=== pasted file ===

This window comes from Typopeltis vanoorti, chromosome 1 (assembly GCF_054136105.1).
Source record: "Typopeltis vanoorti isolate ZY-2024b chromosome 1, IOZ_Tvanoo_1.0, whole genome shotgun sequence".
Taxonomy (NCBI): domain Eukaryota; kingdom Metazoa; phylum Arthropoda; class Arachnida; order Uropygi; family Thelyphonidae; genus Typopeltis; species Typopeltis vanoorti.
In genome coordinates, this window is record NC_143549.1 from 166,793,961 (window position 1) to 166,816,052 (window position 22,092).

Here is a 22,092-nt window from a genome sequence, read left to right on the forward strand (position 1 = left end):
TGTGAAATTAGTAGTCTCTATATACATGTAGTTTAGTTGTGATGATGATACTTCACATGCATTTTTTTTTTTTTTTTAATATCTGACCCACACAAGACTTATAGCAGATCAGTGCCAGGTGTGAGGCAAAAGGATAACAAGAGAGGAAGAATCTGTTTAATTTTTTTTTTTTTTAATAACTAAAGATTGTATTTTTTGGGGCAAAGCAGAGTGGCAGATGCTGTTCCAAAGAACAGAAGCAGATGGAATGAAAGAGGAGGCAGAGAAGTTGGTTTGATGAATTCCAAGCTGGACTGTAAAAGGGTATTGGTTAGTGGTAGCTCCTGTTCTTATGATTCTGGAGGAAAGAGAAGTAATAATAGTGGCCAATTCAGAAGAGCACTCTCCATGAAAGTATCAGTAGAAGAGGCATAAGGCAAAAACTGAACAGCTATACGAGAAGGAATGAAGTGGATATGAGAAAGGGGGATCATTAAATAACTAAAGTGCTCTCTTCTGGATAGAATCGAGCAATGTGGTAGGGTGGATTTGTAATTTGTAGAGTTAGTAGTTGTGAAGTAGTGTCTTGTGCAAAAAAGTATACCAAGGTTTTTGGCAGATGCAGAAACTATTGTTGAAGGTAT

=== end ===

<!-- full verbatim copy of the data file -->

This window comes from Typopeltis vanoorti, chromosome 1 (assembly GCF_054136105.1).
Source record: "Typopeltis vanoorti isolate ZY-2024b chromosome 1, IOZ_Tvanoo_1.0, whole genome shotgun sequence".
Taxonomy (NCBI): domain Eukaryota; kingdom Metazoa; phylum Arthropoda; class Arachnida; order Uropygi; family Thelyphonidae; genus Typopeltis; species Typopeltis vanoorti.
In genome coordinates, this window is record NC_143549.1 from 166,793,961 (window position 1) to 166,816,052 (window position 22,092).

Here is a 22,092-nt window from a genome sequence, read left to right on the forward strand (position 1 = left end):
TGTGAAATTAGTAGTCTCTATATACATGTAGTTTAGTTGTGATGATGATACTTCACATGCATTTTTTTTTTTTTTTTAATATCTGACCCACACAAGACTTATAGCAGATCAGTGCCAGGTGTGAGGCAAAAGGATAACAAGAGAGGAAGAATCTGTTTAATTTTTTTTTTTTTTAATAACTAAAGATTGTATTTTTTGGGGCAAAGCAGAGTGGCAGATGCTGTTCCAAAGAACAGAAGCAGATGGAATGAAAGAGGAGGCAGAGAAGTTGGTTTGATGAATTCCAAGCTGGACTGTAAAAGGGTATTGGTTAGTGGTAGCTCCTGTTCTTATGATTCTGGAGGAAAGAGAAGTAATAATAGTGGCCAATTCAGAAGAGCACTCTCCATGAAAGTATCAGTAGAAGAGGCATAAGGCAAAAACTGAACAGCTATACGAGAAGGAATGAAGTGGATATGAGAAAGGGGGATCATTAAATAACTAAAGTGCTCTCTTCTGGATAGAATCGAGCAATGTGGTAGGGTGGATTTGTAATTTGTAGAGTTAGTAGTTGTGAAGTAGTGTCTTGTGCAAAAAAGTATACCAAGGTTTTTGGCAGATGCAGAAACTATTGTTGAAGGTAT